Roy Schestowitz <newsgroups@xxxxxxxxxxxxxxx> espoused:
> ____/ Mark Kent on Thursday 06 September 2007 12:42 : \____
>> Roy Schestowitz <newsgroups@xxxxxxxxxxxxxxx> espoused:
>>> ____/ Mark Kent on Thursday 06 September 2007 07:57 : \____
>>>> [H]omer <spam@xxxxxxx> espoused:
>>>>> Verily I say unto thee, that Roy Schestowitz spake thusly:
>>>>>> Intel's "Moore's Law" redefined by BBC
>>>>>> ,----[ Quote ]
>>>>>> | The BBC tells us that Moore's Law means that the number of computers on
>>>>>> | a chip, yeah computers, doubles roughly every 24 months.
>>>>> What else should we expect from a Windows shop full of toner monkeys,
>>>>> where their executive chief toner monkey is an ex-Microsoft employee?
>>>> Is he really? I had no idea. No wonder it's all falling apart. We
>>>> need someone technically competent in charge of the BBC, not an
>>>> ex-Microsoft person.
>>> BTW, I read somewhere that BIS eventually abstained on OOXML (Groklaw
>>> interpreted their press release incorrectly). This makes the UK one among
>>> the few developed countries that did not say no to making a broken
>>> proprietary format an international standard (fast track even!).
>> Oh god, how embarrassing is that. Our corruption index will start to
>> fall yet further. It's an interesting problem that as Microsoft's
>> problems continue to compound, they will have to start "letting people
>> go", which could mean that many of them end up in influential positions
>> elsewhere, but take their Microsoft attitudes to corruption, bribery,
>> lock-in, poor design and so on with them.
> Not so long ago, Microsoft 'planted' its own corrupt people (they learned from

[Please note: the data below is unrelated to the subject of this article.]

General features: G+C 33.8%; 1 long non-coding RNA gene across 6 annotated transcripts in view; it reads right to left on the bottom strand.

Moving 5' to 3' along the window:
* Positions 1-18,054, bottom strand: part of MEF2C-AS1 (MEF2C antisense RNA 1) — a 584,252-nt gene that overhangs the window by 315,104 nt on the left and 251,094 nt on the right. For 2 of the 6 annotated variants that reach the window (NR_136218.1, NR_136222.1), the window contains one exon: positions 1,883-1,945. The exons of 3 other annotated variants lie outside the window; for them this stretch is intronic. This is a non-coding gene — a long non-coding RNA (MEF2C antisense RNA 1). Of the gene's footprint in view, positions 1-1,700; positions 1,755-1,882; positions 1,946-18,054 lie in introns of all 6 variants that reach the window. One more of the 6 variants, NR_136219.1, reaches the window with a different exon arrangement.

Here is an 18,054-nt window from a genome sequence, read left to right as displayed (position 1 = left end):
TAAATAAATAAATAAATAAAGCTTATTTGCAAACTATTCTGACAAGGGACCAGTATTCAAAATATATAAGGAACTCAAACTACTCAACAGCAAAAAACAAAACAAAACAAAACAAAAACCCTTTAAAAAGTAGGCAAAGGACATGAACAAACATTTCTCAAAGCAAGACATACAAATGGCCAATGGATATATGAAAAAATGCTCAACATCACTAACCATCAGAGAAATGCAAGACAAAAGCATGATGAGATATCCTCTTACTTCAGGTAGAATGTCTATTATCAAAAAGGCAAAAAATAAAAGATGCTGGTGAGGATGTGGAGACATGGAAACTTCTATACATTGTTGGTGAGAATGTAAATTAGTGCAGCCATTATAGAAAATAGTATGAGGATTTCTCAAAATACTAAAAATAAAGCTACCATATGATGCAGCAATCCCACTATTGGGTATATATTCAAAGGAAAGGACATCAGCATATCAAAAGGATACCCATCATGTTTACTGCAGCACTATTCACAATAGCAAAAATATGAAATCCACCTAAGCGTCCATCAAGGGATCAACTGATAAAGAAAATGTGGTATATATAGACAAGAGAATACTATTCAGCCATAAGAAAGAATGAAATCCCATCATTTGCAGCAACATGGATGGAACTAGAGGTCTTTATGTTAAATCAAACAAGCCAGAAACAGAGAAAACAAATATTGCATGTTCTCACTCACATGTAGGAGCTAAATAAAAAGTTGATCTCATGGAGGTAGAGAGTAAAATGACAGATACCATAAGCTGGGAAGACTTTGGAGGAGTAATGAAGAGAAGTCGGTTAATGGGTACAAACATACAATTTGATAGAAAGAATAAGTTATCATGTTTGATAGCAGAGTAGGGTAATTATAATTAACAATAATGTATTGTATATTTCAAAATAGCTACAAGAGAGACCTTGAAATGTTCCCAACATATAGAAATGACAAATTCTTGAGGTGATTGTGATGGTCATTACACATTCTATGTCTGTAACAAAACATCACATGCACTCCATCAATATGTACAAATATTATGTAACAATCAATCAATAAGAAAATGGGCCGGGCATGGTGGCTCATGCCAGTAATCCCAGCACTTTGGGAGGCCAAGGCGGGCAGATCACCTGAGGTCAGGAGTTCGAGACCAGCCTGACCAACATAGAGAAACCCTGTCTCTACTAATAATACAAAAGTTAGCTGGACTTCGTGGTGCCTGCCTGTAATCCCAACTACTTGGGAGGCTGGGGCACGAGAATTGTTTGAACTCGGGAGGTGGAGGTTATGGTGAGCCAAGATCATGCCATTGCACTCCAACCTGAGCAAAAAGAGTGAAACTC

> the 'best') in a competitive company named XenSource. With enough positions of
> power in that company, its direction was subverted and it was 'sold' to
> Microsoft Windows by proxy (Citrix).
Well, if the source code is out there, then the situation is
recoverable. So long as it's GPLed, no binary blobs, then all is far
> Similarly, Microsoft put its Trojan horses ('agents') in British government
> departments and the BBC. Microsoft can now carry on with its imperialistic
> agenda. It calls the shots.
One has to wonder how much that costs to maintain, and indeed, just how
sustainable it is. As the antics of the Microsoft owned people embedded
in the BBC, National Archives, British Library and so on are all
revealed. My suspicion is that other, more powerful folk, will be more
than happy to push them aside. Microsoft is not the only organisation
with an agenda, and is one of the least subtle on the planet.
| Mark Kent -- mark at ellandroad dot demon dot co dot uk |
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